Harmonizing Justice: A New Mediation Law For India
Iram Majid And Amaan Siddiqui
20 Oct 2023 7:28 AM GMT
Mediation has historically played a pivotal role in addressing conflicts within our diverse Indian society. Given the inevitability of disputes in a multifaceted culture like ours, mediation has stood as a testament to the faith people place in its effectiveness.
However, an intriguing transformation is underway, as this ancient practice evolves into more than just a customary approach. The introduction of a new Mediation Act marks a significant departure from tradition, ushering in a genuine mechanism for delivering justice. This juncture holds monumental importance for India, as it witnesses the formal establishment of mediation as a legal institution.
The Mediation Bill was first introduced in the Rajya Sabha on December 20, 2021, after which it underwent a thorough review by the Standing Committee. The committee's 117th Report, released on July 13, 2022, contained specific recommendations regarding the Bill's provisions, some of which were approved by the Union Cabinet. Consequently, the revised version of the bill, referred to as the Mediation Bill of 2023, was successfully passed by the Rajya Sabha on August 2, 2023, and later by the Lok Sabha on August 7, 2023. Following Presidential assent, the Bill became an Act on September 15, 2023, and was officially named the Mediation Actof 2023. Some portions of the Act came into force on October 9, 2023.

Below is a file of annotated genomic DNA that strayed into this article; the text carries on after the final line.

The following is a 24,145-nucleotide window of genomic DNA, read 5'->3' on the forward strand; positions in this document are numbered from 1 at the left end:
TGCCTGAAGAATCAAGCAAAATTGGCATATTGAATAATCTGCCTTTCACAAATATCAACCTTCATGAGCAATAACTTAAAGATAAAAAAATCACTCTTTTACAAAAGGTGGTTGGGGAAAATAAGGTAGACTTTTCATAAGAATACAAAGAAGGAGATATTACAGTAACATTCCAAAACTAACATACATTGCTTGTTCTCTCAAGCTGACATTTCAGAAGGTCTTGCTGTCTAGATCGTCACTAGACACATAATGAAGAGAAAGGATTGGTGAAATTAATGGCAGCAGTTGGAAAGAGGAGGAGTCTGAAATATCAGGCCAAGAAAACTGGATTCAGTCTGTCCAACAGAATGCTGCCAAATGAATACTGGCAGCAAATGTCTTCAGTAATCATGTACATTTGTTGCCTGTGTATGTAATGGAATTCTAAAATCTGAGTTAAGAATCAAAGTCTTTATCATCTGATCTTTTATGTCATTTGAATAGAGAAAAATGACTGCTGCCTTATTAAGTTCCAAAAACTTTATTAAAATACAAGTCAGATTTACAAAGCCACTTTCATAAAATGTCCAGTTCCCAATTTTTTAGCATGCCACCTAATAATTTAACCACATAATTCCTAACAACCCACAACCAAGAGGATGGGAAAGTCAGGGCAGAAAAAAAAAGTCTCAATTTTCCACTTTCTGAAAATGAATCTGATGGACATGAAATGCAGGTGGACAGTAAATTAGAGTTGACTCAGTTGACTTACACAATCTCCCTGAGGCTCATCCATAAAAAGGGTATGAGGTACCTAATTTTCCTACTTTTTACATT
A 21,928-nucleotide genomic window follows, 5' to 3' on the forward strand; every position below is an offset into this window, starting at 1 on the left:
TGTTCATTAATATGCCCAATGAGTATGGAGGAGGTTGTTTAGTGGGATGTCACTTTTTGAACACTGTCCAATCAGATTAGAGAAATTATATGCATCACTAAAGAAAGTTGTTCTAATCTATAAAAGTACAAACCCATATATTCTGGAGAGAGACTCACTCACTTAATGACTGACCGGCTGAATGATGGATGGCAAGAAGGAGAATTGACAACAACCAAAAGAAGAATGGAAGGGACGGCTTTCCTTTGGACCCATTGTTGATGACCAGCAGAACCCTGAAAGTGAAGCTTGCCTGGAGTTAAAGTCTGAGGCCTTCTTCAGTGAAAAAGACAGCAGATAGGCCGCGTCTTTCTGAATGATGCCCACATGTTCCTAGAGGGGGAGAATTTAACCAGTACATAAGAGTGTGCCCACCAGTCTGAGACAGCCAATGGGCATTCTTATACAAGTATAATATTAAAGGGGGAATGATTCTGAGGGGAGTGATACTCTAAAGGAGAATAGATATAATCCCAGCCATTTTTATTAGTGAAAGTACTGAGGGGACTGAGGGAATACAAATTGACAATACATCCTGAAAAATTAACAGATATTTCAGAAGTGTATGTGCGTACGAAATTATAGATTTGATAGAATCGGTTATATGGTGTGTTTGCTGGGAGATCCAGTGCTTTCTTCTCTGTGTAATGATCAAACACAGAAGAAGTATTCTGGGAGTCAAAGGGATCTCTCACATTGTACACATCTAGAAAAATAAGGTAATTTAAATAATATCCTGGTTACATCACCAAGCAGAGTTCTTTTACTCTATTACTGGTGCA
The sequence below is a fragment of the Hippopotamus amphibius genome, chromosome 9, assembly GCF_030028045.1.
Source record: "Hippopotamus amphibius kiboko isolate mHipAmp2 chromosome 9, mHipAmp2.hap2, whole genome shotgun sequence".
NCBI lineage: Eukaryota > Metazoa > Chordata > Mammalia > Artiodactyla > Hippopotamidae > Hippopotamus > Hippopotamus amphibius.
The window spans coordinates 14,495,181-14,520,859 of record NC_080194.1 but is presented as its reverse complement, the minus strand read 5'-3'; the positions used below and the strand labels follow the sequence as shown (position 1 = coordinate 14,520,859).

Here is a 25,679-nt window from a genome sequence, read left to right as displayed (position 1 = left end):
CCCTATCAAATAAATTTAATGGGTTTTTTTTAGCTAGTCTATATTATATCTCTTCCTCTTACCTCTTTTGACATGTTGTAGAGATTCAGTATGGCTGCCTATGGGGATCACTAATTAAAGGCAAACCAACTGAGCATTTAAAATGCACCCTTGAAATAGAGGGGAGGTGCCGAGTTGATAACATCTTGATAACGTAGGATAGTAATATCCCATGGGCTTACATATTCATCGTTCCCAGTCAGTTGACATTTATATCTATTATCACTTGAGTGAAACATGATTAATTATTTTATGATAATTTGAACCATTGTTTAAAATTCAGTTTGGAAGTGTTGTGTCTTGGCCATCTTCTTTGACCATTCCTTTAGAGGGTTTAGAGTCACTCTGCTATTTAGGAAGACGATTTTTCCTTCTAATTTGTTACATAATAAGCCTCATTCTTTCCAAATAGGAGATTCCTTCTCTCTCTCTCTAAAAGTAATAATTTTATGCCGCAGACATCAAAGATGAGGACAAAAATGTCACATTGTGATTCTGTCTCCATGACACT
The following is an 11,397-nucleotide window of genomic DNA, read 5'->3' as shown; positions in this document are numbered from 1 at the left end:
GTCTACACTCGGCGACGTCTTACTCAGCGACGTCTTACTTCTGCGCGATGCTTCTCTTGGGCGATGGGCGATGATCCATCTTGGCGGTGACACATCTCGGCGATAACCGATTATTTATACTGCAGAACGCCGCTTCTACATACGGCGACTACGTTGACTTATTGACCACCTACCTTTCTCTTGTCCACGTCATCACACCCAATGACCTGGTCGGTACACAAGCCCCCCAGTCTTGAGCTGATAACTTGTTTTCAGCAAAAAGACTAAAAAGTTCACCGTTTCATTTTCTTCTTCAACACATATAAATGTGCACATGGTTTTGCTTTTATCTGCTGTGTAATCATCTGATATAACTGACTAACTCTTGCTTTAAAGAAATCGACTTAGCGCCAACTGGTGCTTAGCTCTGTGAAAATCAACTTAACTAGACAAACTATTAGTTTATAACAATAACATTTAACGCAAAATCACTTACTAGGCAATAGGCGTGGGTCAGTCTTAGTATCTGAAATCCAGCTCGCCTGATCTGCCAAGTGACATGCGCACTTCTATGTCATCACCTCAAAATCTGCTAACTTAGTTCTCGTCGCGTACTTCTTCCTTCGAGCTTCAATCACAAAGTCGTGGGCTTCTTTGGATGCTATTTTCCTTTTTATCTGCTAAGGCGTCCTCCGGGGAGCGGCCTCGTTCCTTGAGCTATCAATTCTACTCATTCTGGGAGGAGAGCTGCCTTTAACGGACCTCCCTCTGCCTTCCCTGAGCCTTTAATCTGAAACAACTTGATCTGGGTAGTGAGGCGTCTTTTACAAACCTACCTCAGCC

It's clear that previous Acts passed by parliament have consistently reflected aspects reminiscent of mediation-oriented laws. Notably, Acts like the Legal Services Authority Act of 1987, Micro Small and Medium Enterprises Development Act of 2006, Companies Act of 2013, and Commercial Courts Act of 2015 all incorporate distinct sections devoted to mediation. This consistent inclusion highlights the acknowledged importance of mediation within our legal framework.
Further, the inception of mediation centers, exemplified by the Salem Bar Association case, marked a crucial step in this direction. Yet, the impact was primarily confined to court-annexed mediation proceedings. A paradigm shift has occurred, manifesting as a faith-infused legal framework for mediation. Parties embroiled in disputes can now seek resolution with a profound sense of confidence and trust, underpinned by this transformative mediation law.
The current legislation reflects a progressive shift towards efficient, voluntary, and mutually agreeable dispute resolution through mediation. With provisions catering to party autonomy, the inclusion of government as a party to mediation, reduced timelines, community engagement, online mediation, and institutionalization, the Mediation Act is poised to bring about transformative changes in the way disputes are settled, promoting harmony and expediency in the pursuit of justice.
Key Provisions brought by the Act